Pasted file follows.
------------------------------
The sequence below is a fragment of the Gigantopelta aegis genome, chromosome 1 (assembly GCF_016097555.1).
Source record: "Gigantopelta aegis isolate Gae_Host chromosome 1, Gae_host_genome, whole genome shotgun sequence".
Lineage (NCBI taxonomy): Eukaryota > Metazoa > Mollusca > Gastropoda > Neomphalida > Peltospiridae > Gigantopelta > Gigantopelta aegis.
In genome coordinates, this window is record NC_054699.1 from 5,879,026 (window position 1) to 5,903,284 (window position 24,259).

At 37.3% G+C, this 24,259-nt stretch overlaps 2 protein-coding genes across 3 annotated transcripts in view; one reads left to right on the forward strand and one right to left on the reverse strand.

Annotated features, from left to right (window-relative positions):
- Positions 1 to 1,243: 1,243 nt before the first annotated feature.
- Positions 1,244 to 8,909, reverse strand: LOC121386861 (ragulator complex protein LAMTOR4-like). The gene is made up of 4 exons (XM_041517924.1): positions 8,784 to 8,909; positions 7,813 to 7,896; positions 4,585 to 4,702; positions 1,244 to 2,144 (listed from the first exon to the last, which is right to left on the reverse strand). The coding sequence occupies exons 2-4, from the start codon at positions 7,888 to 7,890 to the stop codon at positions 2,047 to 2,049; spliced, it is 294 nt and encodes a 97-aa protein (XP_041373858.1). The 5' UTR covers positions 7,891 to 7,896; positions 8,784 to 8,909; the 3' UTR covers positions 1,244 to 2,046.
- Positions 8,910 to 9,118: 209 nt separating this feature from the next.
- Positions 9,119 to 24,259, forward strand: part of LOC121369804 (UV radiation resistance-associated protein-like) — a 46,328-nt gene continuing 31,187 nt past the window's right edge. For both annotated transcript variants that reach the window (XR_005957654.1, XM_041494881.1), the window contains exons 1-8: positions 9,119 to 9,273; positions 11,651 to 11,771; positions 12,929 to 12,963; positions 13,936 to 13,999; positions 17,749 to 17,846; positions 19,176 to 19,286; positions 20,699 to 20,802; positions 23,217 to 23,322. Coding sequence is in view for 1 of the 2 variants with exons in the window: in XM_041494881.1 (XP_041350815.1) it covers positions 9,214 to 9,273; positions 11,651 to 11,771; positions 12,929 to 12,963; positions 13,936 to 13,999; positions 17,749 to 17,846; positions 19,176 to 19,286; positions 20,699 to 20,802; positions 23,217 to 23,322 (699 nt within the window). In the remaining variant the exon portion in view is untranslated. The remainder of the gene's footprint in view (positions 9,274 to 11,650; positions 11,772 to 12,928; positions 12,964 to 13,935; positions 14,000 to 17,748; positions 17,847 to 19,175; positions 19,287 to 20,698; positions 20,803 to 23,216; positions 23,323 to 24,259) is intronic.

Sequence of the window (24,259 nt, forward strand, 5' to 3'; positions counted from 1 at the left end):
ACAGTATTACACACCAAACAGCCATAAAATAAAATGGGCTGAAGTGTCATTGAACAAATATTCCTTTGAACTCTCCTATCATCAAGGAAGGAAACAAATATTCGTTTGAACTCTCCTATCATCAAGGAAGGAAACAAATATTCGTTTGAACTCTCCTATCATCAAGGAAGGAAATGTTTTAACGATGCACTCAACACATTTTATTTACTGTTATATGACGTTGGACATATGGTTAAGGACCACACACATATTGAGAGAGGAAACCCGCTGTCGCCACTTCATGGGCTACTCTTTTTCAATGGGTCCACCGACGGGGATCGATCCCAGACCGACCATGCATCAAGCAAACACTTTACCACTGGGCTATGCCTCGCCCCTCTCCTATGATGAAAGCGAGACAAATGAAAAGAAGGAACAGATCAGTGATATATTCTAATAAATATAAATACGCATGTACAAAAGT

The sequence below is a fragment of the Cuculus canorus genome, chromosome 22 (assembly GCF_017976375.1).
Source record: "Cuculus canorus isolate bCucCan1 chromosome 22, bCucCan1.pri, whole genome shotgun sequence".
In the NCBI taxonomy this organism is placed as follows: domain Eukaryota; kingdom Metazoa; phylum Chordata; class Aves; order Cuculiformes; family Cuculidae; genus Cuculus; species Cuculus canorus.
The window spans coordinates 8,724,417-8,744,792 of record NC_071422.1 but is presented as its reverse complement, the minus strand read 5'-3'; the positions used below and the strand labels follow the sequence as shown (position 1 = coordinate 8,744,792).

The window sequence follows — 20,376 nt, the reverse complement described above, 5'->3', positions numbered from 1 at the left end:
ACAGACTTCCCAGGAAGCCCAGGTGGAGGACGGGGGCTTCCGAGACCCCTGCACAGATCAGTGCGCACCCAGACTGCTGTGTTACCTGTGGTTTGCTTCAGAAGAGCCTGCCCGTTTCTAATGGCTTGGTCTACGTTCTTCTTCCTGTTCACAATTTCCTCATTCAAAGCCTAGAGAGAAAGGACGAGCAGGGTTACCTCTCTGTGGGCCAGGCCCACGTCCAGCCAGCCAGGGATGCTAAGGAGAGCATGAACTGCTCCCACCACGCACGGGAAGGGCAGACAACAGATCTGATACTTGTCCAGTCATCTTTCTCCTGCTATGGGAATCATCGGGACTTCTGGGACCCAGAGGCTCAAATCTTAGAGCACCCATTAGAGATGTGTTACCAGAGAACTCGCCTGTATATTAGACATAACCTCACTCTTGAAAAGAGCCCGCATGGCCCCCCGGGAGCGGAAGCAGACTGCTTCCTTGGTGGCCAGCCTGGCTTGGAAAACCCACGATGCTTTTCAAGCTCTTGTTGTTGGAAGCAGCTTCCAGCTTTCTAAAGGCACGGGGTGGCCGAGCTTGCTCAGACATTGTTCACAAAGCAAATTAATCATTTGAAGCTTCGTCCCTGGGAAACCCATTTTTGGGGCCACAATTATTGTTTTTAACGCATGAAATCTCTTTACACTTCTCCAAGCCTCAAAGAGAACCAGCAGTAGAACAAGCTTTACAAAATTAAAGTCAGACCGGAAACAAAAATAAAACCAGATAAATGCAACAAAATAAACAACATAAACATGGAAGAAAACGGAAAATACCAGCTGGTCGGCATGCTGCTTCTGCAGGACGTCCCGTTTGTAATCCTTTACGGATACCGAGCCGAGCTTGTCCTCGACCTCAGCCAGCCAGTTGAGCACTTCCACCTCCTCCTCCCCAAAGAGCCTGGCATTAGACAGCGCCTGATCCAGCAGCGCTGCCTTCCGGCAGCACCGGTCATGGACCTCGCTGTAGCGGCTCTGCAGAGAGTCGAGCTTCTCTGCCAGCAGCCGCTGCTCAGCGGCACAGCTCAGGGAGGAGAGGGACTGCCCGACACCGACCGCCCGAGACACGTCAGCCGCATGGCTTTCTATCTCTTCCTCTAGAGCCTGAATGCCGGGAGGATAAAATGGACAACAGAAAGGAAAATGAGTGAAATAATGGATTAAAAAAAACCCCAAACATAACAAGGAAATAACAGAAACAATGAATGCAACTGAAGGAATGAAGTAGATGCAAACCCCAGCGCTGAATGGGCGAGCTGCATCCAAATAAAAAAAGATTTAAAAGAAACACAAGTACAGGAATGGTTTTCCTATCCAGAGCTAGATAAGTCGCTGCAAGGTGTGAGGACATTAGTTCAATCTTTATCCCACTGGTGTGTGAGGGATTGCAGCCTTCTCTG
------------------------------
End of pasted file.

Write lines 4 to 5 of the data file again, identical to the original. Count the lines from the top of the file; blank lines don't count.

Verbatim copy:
In genome coordinates, this window is record NC_054699.1 from 5,879,026 (window position 1) to 5,903,284 (window position 24,259).

At 37.3% G+C, this 24,259-nt stretch overlaps 2 protein-coding genes across 3 annotated transcripts in view; one reads left to right on the forward strand and one right to left on the reverse strand.